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11

This construction is not currently supported in SQL Server. Applying one of the workarounds listed in the Connect item reporting this deficiency, your query could be rewritten as: WITH UpdateSet AS ( SELECT AgentID, RuleID, Received, Calc = SUM(CASE WHEN rn = 1 THEN 1 ELSE 0 END) OVER ( PARTITION BY ...


7

I realize this doesn't answer the question "why does the log file have multiple entries for 'Login succeeded...'", however since you also seem to be concerned about the other log entries being "drowned-out" by these low-importance login messages, I thought I'd add the following as an answer. Instead of using SQL Server Management Studio's built-in interface ...


5

This is probably caused by a blocking process. 3-5 times a day this is blocked by some update or other write that takes ~40 seconds. Your SELECT blocks until it can continue. If this is indeed the case, the problem can be identified using the Blocked Process Report Event. You will have to enable this event and set the threshold to ~35 seconds. See blocked ...


5

Here's a better script. It doesn't use the awful INFORMATION_SCHEMA views. Among other things, these views do not expose foreign keys against unique constraints; only against explicit primary key constraints. It doesn't place GO inside T-SQL, which won't work if you execute the command dynamically (since GO is a batch separator for interactive tools like ...


4

I appreciate that you are looking for anecdotes about the experience of using mirroring; however this site is not really the place for opinion. Having said that, you may find the following excerpt from Microsoft.com regarding database mirroring helpful: Database mirroring is a simple strategy that offers the following benefits: Increases availability ...


3

Restarting the server should be enough - those worktables should clear out. But I'd probably start it up in single user mode (-m) to prevent other processes from creating worktables before you successfully remove those files. Then redefine the files required for tempdb; perhaps deleting unnecessary files, changing sizes, etc. You should also ensure you have ...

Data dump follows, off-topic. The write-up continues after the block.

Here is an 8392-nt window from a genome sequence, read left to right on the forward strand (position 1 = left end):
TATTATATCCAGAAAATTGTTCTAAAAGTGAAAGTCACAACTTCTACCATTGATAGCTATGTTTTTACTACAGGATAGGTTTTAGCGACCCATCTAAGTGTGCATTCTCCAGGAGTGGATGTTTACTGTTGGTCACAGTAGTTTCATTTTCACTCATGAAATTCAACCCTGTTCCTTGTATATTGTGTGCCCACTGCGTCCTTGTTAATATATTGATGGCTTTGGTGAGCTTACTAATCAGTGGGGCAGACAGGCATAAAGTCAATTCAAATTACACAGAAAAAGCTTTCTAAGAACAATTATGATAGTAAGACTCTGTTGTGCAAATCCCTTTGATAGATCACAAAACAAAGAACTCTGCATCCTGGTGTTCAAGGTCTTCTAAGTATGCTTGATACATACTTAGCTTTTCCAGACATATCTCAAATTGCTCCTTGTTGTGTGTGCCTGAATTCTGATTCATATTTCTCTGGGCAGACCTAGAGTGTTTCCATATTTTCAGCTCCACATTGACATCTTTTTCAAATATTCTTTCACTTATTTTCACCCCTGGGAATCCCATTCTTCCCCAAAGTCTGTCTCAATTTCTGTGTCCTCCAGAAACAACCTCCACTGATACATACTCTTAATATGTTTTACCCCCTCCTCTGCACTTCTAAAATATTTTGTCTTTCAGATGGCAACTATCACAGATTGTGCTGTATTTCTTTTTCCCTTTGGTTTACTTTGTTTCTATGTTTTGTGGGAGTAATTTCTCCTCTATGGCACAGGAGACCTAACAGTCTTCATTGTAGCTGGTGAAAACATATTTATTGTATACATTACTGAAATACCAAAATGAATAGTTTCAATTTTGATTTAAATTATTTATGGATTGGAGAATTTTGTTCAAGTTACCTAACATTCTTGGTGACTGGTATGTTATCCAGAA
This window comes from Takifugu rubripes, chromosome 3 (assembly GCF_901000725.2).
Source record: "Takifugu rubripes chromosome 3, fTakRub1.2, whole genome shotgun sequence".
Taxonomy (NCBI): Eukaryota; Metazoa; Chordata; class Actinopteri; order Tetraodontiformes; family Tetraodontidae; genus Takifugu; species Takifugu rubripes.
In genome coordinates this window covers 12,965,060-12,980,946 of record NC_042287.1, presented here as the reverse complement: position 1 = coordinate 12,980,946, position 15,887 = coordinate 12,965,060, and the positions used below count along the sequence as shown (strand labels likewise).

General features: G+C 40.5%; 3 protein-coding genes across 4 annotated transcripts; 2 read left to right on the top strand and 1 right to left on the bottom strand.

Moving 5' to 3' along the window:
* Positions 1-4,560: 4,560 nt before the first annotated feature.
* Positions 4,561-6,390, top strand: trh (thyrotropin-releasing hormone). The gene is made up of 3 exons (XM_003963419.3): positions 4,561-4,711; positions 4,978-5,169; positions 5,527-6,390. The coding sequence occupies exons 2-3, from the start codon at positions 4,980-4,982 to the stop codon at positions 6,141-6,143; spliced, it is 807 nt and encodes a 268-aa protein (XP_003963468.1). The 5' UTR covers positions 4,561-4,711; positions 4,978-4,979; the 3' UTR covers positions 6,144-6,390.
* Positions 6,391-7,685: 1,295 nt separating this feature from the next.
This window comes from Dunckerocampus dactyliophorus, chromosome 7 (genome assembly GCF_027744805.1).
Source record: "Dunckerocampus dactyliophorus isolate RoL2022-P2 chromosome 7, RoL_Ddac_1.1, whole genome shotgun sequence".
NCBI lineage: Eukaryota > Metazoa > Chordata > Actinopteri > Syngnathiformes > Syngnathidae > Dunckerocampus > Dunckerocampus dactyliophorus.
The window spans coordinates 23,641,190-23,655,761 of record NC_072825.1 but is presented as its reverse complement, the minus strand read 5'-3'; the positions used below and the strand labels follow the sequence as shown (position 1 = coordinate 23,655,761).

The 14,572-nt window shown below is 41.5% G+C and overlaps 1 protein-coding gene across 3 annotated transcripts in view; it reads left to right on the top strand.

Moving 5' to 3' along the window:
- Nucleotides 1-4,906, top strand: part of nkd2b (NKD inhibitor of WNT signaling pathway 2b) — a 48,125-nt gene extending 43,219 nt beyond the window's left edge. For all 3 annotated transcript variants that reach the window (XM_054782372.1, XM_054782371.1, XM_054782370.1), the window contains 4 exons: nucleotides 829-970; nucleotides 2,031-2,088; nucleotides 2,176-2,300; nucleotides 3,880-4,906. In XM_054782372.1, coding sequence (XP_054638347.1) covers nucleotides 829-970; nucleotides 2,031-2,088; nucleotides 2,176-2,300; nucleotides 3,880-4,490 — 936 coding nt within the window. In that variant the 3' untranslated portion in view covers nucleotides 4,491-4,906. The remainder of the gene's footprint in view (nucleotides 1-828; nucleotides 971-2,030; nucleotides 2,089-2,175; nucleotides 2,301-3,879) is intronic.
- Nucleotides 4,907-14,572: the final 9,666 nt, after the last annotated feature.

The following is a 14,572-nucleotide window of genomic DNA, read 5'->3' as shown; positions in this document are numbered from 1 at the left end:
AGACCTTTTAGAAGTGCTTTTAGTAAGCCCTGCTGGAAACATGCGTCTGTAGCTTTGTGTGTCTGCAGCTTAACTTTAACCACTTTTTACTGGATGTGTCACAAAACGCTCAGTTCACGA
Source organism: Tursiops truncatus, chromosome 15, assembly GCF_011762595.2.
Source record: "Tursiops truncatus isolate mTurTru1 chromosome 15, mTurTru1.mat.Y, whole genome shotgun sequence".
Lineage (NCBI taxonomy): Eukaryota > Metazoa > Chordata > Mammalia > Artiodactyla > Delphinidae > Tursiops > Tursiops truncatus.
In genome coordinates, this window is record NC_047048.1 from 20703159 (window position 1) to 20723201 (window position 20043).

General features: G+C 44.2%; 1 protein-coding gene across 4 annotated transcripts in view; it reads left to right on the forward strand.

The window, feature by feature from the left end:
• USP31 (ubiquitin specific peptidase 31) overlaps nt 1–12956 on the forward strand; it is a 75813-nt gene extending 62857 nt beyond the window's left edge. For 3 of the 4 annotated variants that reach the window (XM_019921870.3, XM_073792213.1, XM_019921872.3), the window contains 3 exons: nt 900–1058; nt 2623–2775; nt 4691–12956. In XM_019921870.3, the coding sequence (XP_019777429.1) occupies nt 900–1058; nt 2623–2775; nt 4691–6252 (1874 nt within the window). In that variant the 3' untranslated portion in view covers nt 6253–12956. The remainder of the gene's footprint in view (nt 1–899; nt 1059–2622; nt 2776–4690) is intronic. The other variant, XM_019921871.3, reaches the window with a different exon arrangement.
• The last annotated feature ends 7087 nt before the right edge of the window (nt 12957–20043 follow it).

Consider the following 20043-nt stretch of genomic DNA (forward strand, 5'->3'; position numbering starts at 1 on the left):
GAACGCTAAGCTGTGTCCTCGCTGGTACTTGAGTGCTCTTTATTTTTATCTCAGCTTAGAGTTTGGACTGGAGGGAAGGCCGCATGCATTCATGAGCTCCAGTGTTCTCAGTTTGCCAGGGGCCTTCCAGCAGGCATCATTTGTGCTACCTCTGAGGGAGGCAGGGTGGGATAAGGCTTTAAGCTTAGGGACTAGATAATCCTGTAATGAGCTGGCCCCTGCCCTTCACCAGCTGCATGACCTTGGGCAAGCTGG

2

Unfortunately, there is no way directly from BCP to get the header as well as the rows out in a pretty format, even with the out parameter HOWEVER, there is a workaround. You can do this: SELECT 'HeaderCol1Name', 'HeadCol2Name' UNION ALL SELECT CAST(C.Col1 AS VARCHAR(255)), CAST(C.Col2 AS VARCHAR(255)) ... FROM (SELECT <Your original query>) AS C ...


1

The reason your function takes ages is because you have empty values for actual in UTF8Encoding. The patindex expression returns 1 when you check for an empty actual so you never exit the inner loop. You can fix that by adding and actual <> '' to the query against UTF8Encoding. Next issue is where you use @expected as parameter to nchar(). The ...


1

Try Agent Tokens instead, eg sqlcmd -S .\sql2012 -d master -E -W -w 999 -s "," -Q "SELECT D.* FROM sys.databases D" -o "c:\temp\sqlcmd$(ESCAPE_NONE(DATE)).csv" This worked for me. Just a reminder, bcp is a more appropriate tool for this kind of extract; you won't have the header and "row(s) affected" problems which you're not dealing with here.


1

To be certain you are configuring tempdb file sizes as intended, you should use T-SQL instead of the SSMS user interface. To resize files, you can use something like this: ALTER DATABASE tempdb MODIFY FILE (NAME=tempdev, SIZE=1GB, GROWTH=1GB); You'd need to execute this once for each logical file in tempdb. NAME=tempdev_2, NAME=tempdev_3 etc. I'd ...


1

Okay I found the solution after searching and testing many things. The issue was in the Metadata (the connection between the Source Query and the Data Conversion), the length of the field was not matching the one from the source query anymore, which is to me, very odd as I thought that the Metadata would be automatically refreshed when you save and compile, ...



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